Top Songs of the Week (6/26)

This week brought surprises from Janet Jackson, Babe Simpson, and more


    In a world where whole albums get dropped in a moment’s notice, single tracks rarely feel as surprising as they used to. But then you’ll get the first new single from a legend in six years, and you have to pick your jaw up off the floor. Other times you’ll be surprised by the absolute joy of the first song you’ve heard by a new artist. This week’s list has both types of surprise, including new tracks from the one and only Janet Jackson and the up-and-coming Babe Simpson.

    10. Flying Saucer Attack – “Instrumental 4”


    “Instrumental 4” was probably made with a guitar, but it could have easily been put together with a set of synths or the fog horn of a cruise liner. That’s not a dig; the latest cut from Flying Saucer Attack’s comeback album, Instrumentals 2015, shifts in and out of focus, its drone centered on a single note. David Pearce substitutes textural progression for melodic progression, though toward the end of the track you can hear him pick out a few distinct notes on the fretboard as the feedback ebbs away. More than composing music, he seems to be trying to emulate what the ocean does all on its own. —Sasha Geffen

    09. Little Simz – “Lane Switch”

    Little Simz

    Some performers might choose a video diary or social stream to update fans on new adventures; London’s Little Simz prefers to drop the random loosie. On the RASCAL-produced “Lane Switch”, she takes a truly raw approach. In contrast to the manipulated, overproduced vocals of many hip-hop contemporaries, Simz confidently showcases her natural flow and tone. The occasional flaw, then, only develops an intimacy between listeners and the burgeoning artist, her lyricism often placed above the mix and arriving like a familiar whisper. After focused and versatile work like this, anticipate some more heat from Simz shortly. –Derek Staples

    08. The Game feat. Drake – “100”

    The Game Drake 100

    The story has been told countless times before: With fame and money comes a swarm of unanticipated problems. Coming from Compton and growing up in and out of foster care, few understand the struggle quite like The Game. “100”, off his long-awaited The Documentary 2, is about keeping it real on the rise — and the fall. While The Game reminisces about the beefs that have continued to plague LA hip-hop, Drake turns the mirror on himself: “I would have so many friends if I didn’t have money, respect, and accomplishments/ I would have so many friends if I held back the truth and I just gave out compliments.” No matter one’s background, the grind will take its toll on family, friends, and profession. Amid this grind, one must find a place of serenity, and the production here offers a few moments to take a breath. –Derek Staples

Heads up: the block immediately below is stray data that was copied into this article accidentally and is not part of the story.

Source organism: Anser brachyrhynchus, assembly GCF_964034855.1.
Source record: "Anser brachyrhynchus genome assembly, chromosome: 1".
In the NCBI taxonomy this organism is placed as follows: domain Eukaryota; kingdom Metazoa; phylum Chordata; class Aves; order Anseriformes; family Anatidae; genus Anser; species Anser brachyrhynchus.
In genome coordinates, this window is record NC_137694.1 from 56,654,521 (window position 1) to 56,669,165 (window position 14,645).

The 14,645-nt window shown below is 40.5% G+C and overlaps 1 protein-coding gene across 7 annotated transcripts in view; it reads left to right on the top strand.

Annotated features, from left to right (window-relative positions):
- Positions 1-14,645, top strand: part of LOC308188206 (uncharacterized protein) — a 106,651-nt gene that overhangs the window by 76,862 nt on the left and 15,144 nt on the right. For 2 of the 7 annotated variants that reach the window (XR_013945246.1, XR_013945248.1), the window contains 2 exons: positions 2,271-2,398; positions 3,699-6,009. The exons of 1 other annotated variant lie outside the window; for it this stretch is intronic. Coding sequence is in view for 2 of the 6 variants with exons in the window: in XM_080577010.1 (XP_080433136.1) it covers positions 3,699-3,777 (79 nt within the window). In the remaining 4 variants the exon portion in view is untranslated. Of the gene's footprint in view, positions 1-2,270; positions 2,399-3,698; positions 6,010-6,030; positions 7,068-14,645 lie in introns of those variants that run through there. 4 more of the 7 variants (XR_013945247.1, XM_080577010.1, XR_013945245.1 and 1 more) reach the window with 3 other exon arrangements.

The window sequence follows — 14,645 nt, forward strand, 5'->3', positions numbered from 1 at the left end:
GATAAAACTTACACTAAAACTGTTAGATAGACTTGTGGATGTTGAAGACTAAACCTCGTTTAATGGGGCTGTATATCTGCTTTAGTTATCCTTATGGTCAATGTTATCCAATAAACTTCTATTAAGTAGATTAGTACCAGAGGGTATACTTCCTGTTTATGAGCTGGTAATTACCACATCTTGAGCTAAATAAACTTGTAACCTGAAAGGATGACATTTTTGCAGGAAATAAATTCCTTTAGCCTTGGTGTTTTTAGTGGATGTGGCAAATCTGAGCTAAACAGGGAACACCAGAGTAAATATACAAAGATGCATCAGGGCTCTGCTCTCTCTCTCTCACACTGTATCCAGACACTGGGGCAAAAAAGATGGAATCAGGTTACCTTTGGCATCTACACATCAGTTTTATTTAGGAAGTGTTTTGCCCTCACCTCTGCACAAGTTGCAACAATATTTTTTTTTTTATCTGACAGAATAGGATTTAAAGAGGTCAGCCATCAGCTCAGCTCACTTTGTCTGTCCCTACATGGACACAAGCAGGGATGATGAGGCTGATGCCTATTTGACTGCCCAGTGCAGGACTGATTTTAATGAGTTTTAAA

07. Low – “No Comprende”


    Low’s music captures the slow, dramatic, important feeling of individual everyday moments. “No Compendre”, the first sample of the band’s upcoming Ones and Sixes, begins with a dark march and vocalist/guitarist Alan Sparhawk unraveling a moment of frustrated confusion, the weight of that problem sinking into its own center with each extra clause. “No, you didn’t understand me/ I didn’t say it was a problem,” he begins, the quicksand of plodding bass rising closer to his neck with each second. Ones and Sixes drops September 11th via Sub Pop. –Adam Kivel

    06. Tink – “I Like”


    Tink’s done plenty of work with her mentor Timbaland lately, but for her latest song, she brings Chicago producer C-Sick into the mix. The change in setting suits her. “I Like” takes a lighter touch than most of the rapper and singer’s recent offerings, as C-Sick pairs a winding piano line with jittery trap drums. Tink’s nimble vocals articulate all the affection and anxiety that comes with new love. There are the good signs (“Netflix on, still your eyes are glued to mine”) and the worries (“Are you here to set me up, get me high/ Turn around and just leave my life?”). Tink hits the whole emotional range with intimacy and subtlety. Now that she’s earned her status as an inimitable badass, it’s nice to see her soft side. –Sasha Geffen